Team Sports: The Feminine Perspective

There are more females playing team sports now than ten years ago. And, there will be far more females playing team sports in ten year’s time than there are now.
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WASHINGTON, D.C. – November 10, 2006 -- There are more females playing team sports now than ten years ago. And, there will be far more females playing team sports in ten year's time than there are now. If the U.S. had not passed the Title IX legislation back in the 1970s, the opportunities for girls and women to play sports would not exist as they do today. As a result, millions of females of all ages have been able to showcase their abilities to shoot a basketball, score a hockey goal, throw a softball, kick a soccer ball, pass a rugby ball, spike a volleyball, and, in some cases, kick and/or catch a football.

If you have ever wondered about the role that women play in team sports today, that issue can best be addressed with one simple adjective: significant! And, in some team sports, women account for the majority of the participants. Thanks to the Sporting Goods Manufacturers Association's (SGMA) recently completed study U.S. Trends in Team Sports (2006 Edition), one can analyze many team sports and see the role that females play in each activity.

First of all, one of the most dramatic statistics is the percentage increase in the number of girl high school varsity teams. In 1990-1991, there were 1,892 girl high school varsity athletic teams; in 2000-2001, there were 2,746 girl high school varsity athletic teams; and in 2005-2006, that number had grown to 2,953 teams. That's a 56.1 percent increase from the 1990-1991 school year. During that same time period, the number of boy high school varsity teams increased by just 23.5 percent.

Here's a quick analysis of a few team sports to give you a better understanding of the role that women play in the participation picture of each activity.

BASKETBALL: MAKE THE JUMPSHOT – WHO IS THE NEXT LISA LESLIE? In 2005, there were 32.0 million basketball players in the U.S. – of which 10.0 million were female. The most compelling trend is in the area of organized play – high school, AAU, and NCAA. At the varsity high school level, 452,929 girls played basketball in the 2005-'06 school year, which is up slightly from 452,728 in 2000-2001. At the AAU level, there were 126,006 girls playing hoops in 2005, which is 13% more than the 109,568 girls who played the game in 2000. Between 1990 and 2005, the number of girls who played AAU basketball increased 337%. During that same time period, the number of AAU boy basketball players rose just 182%. And, at the NCAA level, 14,686 women played college basketball in 2004-2005, which is a slight increase over the 14,439 teams in 2000-2001.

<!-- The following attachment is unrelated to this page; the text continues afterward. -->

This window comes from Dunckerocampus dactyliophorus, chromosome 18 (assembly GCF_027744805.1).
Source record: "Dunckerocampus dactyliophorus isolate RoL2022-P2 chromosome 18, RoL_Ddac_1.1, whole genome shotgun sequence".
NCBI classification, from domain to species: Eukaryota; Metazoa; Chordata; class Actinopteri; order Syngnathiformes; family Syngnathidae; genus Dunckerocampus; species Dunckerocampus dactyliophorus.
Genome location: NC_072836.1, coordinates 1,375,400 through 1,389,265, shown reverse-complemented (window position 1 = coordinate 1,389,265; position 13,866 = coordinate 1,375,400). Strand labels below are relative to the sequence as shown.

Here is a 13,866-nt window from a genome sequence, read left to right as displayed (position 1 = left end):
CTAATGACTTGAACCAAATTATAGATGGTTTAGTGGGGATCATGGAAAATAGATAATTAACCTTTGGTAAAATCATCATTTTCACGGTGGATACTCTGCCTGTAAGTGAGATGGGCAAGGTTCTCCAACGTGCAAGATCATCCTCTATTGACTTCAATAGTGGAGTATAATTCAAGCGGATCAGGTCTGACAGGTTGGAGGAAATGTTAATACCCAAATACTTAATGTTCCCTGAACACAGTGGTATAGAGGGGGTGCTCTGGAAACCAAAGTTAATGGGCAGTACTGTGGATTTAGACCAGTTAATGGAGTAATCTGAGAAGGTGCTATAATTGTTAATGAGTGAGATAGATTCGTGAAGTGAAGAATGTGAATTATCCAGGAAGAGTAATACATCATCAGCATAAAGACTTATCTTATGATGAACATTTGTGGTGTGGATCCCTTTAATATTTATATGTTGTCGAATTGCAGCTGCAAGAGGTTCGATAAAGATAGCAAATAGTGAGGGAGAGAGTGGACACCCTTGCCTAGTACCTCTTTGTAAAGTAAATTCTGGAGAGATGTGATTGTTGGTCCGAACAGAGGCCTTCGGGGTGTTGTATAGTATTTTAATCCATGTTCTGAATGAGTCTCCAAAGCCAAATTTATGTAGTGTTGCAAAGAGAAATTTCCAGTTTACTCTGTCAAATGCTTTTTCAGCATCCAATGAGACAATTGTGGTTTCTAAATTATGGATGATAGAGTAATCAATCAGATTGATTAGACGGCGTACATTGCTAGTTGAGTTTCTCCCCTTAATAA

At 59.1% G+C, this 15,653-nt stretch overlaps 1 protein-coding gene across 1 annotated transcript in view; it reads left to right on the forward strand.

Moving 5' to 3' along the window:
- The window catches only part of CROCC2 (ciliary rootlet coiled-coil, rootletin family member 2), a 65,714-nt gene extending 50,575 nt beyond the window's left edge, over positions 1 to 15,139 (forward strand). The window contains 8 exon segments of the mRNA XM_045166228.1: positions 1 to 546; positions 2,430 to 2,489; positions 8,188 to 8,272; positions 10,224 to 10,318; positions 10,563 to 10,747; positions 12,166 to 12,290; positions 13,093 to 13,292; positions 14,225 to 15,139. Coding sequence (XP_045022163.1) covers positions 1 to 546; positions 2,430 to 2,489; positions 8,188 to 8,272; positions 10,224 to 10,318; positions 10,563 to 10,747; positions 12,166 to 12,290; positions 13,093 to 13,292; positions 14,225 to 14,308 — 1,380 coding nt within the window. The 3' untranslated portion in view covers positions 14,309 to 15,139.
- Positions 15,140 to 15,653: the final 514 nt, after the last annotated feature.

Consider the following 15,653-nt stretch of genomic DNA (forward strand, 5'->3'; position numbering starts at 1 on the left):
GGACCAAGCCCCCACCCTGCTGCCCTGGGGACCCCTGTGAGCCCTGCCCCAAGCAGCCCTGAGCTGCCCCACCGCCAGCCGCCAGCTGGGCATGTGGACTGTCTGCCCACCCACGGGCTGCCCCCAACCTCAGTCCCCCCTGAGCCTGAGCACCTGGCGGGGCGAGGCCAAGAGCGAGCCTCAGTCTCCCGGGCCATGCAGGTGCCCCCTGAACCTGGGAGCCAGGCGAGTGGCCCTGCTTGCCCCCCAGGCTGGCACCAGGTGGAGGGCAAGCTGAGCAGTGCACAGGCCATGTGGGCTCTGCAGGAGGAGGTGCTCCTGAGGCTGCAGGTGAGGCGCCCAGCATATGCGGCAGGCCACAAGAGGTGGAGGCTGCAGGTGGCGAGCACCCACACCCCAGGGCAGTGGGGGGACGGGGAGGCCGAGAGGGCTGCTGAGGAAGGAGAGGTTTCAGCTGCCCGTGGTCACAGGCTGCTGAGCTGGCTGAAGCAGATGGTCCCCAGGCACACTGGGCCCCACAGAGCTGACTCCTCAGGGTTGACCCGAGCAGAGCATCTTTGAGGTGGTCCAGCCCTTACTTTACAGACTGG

SOFTBALL: STRIKE THREE – WHO IS THE NEXT LISA FERNANDEZ? Softball is a sport where females play a leading role. In slow-pitch softball, nearly half (47 percent) of all players are female. In fast-pitch softball, females account for three-quarters of all players. Needless to say, without the support given to the sport by women, softball would not be where it is today. The average age of a female slow-pitch player is 21.5 years of age, more than ten years younger than her male counterpart (32.7). In fast-pitch, the average female participant is also younger than the average male – 17.8 vs. 26.5. What's worth noting is that among “frequent” slow-pitch softball players (those who play 25+ days/year), women account for 56 percent of the player base. Among “frequent” fast-pitch players, women account for 82 percent of the players. As is commonly known, females dominate the ranks of the fast-pitch game, especially in the school-age population. Right now, more than 85 percent of all fast-pitch players aged 6-17 are girls. Of the 369,790 high school varsity fast-pitch softball players in 2005-2006, less than a 1,000 of them were boys. At the college level in the 2005-2006 academic year, there were 16,324 women's fast-pitch softball players -- up from 9,724 women players in the 1990-2001 school year.